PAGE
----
Ambitious plans for Perth’s biggest ever public artwork have been approved.
Cinema style projectors will be installed at Mill Street as part of a £30,000 project aimed at reinvigorating the city’s night life, while thrusting the Fair City into the global spotlight.
Fife artists Elizabeth Ogilvie and Rob Page have been selected by local culture chiefs to transform a vast brick wall into an animated mural.
The projectors will beam animated images of the River Tay onto the building, from dusk until 11pm from Sunday to Thursday and until midnight on weekends.
Now the scheme has secured planning consent from council officers, paving the way for work to begin later this summer.
The scheme attracted no objections.
Planning officer Joanne Ferguson said the project would deliver a visitor boost to the city.
“The economic impact of the proposal will be encouraging more people into the city centre,” she said.
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Addressing concerns about the impact on neighbouring properties, she said: “The closest flatted properties to the projectors are approximately 38 metres away.
“Environmental Health consider the lighting effects of the light-based art has the potential to impact beyond the public realm space and effect residential amenities.
“However, as the projectors do not directly face homes then the likelihood of this is significantly decreased.”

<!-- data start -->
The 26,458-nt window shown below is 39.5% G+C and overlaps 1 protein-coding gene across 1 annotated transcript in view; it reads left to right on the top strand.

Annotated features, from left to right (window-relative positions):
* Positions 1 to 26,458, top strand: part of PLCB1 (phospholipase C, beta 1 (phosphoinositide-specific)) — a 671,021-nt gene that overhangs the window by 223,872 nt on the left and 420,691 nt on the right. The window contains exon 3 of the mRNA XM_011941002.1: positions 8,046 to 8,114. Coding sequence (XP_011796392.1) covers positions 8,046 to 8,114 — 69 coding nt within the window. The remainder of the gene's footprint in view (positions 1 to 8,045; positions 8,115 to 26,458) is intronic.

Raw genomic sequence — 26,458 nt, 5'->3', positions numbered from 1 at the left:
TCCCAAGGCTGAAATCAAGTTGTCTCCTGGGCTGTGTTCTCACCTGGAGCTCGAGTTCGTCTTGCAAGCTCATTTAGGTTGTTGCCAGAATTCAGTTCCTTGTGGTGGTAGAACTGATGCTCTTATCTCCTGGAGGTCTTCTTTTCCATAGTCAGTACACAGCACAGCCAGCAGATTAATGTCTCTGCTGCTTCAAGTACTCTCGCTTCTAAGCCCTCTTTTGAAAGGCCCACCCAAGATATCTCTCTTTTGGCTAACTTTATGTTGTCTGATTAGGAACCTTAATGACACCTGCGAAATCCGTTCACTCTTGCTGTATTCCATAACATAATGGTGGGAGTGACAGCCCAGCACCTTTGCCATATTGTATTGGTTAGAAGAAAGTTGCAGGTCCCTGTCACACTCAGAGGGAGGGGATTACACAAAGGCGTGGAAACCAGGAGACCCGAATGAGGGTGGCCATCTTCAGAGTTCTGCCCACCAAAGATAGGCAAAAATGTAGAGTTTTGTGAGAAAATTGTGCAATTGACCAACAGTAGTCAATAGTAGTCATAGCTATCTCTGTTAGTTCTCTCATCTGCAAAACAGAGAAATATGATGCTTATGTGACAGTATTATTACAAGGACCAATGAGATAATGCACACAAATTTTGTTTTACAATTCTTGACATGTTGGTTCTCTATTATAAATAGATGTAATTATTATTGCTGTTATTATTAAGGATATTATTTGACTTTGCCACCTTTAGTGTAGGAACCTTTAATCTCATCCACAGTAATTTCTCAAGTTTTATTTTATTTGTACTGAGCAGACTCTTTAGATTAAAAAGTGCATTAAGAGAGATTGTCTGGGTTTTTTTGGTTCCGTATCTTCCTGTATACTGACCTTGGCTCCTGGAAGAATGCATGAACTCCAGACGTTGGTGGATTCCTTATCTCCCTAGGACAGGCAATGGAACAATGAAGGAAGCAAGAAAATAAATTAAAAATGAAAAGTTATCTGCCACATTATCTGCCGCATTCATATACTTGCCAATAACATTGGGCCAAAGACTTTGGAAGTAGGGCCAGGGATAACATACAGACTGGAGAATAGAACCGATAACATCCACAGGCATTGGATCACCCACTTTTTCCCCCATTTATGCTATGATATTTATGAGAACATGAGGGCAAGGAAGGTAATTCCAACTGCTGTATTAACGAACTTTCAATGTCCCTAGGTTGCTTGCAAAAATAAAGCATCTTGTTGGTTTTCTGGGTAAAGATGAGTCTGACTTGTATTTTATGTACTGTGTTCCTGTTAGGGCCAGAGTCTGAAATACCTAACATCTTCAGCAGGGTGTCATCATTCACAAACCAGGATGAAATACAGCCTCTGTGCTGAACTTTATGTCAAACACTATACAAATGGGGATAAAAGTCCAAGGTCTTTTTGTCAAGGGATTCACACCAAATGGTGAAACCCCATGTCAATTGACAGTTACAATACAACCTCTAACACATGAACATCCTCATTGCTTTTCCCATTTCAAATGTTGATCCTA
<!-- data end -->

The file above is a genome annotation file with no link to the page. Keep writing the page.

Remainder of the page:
The lamps should last about 10 years.
Culture Perth and Kinross launched a contest in 2018, offering designers the chance to lead the city’s biggest ever public art project.
Ms Ogilvie and Mr Page beat 18 other entrants from as far afield as America, Russia and Australia with their project, entitled Meander.
Ms Ogilvie has exhibited across the globe, with hit shows in London, Osaka, South Korea and at the DCA in Dundee.
Mr Page is an artist and film-maker with more than 15 years’ experience of producing single and multi-screen videos for exhibitions.
Last year, the wall was at the centre of a simmering feud involving local artist Ian Cuthbert Imrie.
He installed three huge portraits of dead rock stars on the wall, but was ordered by the building’s owner to remove them.
When the paintings were eventually cleaned off in November, Mr Imrie called the move “cultural vandalism”.